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County makes $7.7m land purchase: property will house new home for Brant OPP.

Brant has made a major land purchase to provide a site for a new O.P.P. headquarters and expand its stock of industrial land.

On Aug. 15 it paid $7,689,000 to Telephone City Aggregates for 110 acres between Rest Acres, Bethel, and Pottruff roads, across from the Bethel water treatment plant and the Brant 403 Business Park. Another business park will be created on the site and a maximum five-acre portion of the property will be used to house a new home for Brant O.P.P.

Council confirmed the location at its Sept. 23 meeting and voted to ask for provincial funding for the project. Details are yet to be hammered out about the cost-sharing arrangement for the project between various levels of government.

Telephone City Aggregates will also provide a storm water easement on adjoining land for a sewer pipe and a pond. At the time of construction, Brant will purchase the land with the easement at the same rate--$69,000 per acre plus inflation.

The county has until Apr. 15, 2015 to take soil tests and investigate the property for pollution.

In the summer, Brant sold 80 acres of its Sharp Road Business Park to the holding company of Telephone City Aggregates. That property would have been costly and difficult to develop because of its hazard land areas, and proximity to the Grand River, CN railway tracks, and its steep grades.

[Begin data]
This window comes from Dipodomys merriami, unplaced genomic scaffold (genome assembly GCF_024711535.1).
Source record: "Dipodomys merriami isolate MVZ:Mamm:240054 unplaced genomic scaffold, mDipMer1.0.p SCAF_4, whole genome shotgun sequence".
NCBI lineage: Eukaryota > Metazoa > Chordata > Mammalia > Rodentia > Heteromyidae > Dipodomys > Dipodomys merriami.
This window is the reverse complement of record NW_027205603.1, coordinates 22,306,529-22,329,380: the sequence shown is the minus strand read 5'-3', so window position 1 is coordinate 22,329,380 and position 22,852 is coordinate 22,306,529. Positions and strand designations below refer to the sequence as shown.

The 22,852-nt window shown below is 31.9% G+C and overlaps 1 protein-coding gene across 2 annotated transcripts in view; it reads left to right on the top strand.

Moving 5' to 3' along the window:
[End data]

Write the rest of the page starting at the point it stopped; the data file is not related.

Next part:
Mayor Ron Eddy, and councillors Cliff Atfield and Brian Coleman voted against selecting the TCA location as the site for the new O.P.P. building. Eddy said he preferred another site a few kilometres south on Rest Acres Road on the Gurney gravel pit lands. Gumey had offered to give the land to Brant for free but the county was having difficulty getting MTO approval for an entrance onto Rest Acres Road.

Brant O.P.P. had been asking for a new site for its headquarters for at least six years. Five sites had been considered, including locations in the Brant 403 Business Park and on Curtis Avenue in Paris. Both locations were rejected by O.P.P. brass, the latter because it was too close to PraxAir, ostensibly in danger of a gas explosion.

This year the county approved about $250,000 worth of renovations at the O.P.P.'s current building on Mechanic Street in Paris.

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Publication:Paris Chronicle (Paris, Canada)
Date:Sep 26, 2014
Words:398
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